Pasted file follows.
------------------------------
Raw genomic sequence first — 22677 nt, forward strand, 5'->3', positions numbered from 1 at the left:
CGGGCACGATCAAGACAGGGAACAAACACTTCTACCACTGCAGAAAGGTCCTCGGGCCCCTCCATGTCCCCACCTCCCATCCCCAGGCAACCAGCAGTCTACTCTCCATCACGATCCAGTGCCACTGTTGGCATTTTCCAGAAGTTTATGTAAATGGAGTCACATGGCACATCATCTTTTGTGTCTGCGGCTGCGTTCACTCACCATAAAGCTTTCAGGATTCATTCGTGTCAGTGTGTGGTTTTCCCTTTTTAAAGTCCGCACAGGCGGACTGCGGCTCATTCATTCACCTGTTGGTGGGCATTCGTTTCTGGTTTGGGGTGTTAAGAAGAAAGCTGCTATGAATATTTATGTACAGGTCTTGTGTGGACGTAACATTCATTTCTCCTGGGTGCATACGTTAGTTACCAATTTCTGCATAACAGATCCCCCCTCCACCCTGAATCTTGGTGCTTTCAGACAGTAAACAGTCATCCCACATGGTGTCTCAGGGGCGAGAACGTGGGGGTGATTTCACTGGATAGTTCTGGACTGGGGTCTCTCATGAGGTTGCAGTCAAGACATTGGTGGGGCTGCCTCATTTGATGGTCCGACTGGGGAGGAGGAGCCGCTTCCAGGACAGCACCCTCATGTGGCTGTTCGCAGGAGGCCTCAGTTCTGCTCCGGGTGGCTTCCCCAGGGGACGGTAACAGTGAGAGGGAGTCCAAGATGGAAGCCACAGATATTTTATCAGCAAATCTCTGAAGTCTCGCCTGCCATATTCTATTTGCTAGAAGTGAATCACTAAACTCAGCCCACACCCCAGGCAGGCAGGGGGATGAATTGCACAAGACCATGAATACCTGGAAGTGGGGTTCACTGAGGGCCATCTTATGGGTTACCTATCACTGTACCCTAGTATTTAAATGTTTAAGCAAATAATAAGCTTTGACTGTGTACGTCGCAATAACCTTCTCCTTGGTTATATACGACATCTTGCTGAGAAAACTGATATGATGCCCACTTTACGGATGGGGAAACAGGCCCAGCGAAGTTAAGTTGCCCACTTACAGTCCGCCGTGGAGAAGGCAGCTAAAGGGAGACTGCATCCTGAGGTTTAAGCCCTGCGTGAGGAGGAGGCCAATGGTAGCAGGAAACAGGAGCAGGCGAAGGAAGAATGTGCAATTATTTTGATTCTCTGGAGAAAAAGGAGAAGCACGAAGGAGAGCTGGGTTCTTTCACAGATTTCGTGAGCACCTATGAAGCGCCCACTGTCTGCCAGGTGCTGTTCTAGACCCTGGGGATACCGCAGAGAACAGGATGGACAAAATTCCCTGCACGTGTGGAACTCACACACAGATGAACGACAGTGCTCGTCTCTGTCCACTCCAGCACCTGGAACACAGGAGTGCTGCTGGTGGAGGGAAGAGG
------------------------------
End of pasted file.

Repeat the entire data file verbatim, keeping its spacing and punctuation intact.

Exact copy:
Raw genomic sequence first — 22677 nt, forward strand, 5'->3', positions numbered from 1 at the left:
CGGGCACGATCAAGACAGGGAACAAACACTTCTACCACTGCAGAAAGGTCCTCGGGCCCCTCCATGTCCCCACCTCCCATCCCCAGGCAACCAGCAGTCTACTCTCCATCACGATCCAGTGCCACTGTTGGCATTTTCCAGAAGTTTATGTAAATGGAGTCACATGGCACATCATCTTTTGTGTCTGCGGCTGCGTTCACTCACCATAAAGCTTTCAGGATTCATTCGTGTCAGTGTGTGGTTTTCCCTTTTTAAAGTCCGCACAGGCGGACTGCGGCTCATTCATTCACCTGTTGGTGGGCATTCGTTTCTGGTTTGGGGTGTTAAGAAGAAAGCTGCTATGAATATTTATGTACAGGTCTTGTGTGGACGTAACATTCATTTCTCCTGGGTGCATACGTTAGTTACCAATTTCTGCATAACAGATCCCCCCTCCACCCTGAATCTTGGTGCTTTCAGACAGTAAACAGTCATCCCACATGGTGTCTCAGGGGCGAGAACGTGGGGGTGATTTCACTGGATAGTTCTGGACTGGGGTCTCTCATGAGGTTGCAGTCAAGACATTGGTGGGGCTGCCTCATTTGATGGTCCGACTGGGGAGGAGGAGCCGCTTCCAGGACAGCACCCTCATGTGGCTGTTCGCAGGAGGCCTCAGTTCTGCTCCGGGTGGCTTCCCCAGGGGACGGTAACAGTGAGAGGGAGTCCAAGATGGAAGCCACAGATATTTTATCAGCAAATCTCTGAAGTCTCGCCTGCCATATTCTATTTGCTAGAAGTGAATCACTAAACTCAGCCCACACCCCAGGCAGGCAGGGGGATGAATTGCACAAGACCATGAATACCTGGAAGTGGGGTTCACTGAGGGCCATCTTATGGGTTACCTATCACTGTACCCTAGTATTTAAATGTTTAAGCAAATAATAAGCTTTGACTGTGTACGTCGCAATAACCTTCTCCTTGGTTATATACGACATCTTGCTGAGAAAACTGATATGATGCCCACTTTACGGATGGGGAAACAGGCCCAGCGAAGTTAAGTTGCCCACTTACAGTCCGCCGTGGAGAAGGCAGCTAAAGGGAGACTGCATCCTGAGGTTTAAGCCCTGCGTGAGGAGGAGGCCAATGGTAGCAGGAAACAGGAGCAGGCGAAGGAAGAATGTGCAATTATTTTGATTCTCTGGAGAAAAAGGAGAAGCACGAAGGAGAGCTGGGTTCTTTCACAGATTTCGTGAGCACCTATGAAGCGCCCACTGTCTGCCAGGTGCTGTTCTAGACCCTGGGGATACCGCAGAGAACAGGATGGACAAAATTCCCTGCACGTGTGGAACTCACACACAGATGAACGACAGTGCTCGTCTCTGTCCACTCCAGCACCTGGAACACAGGAGTGCTGCTGGTGGAGGGAAGAGG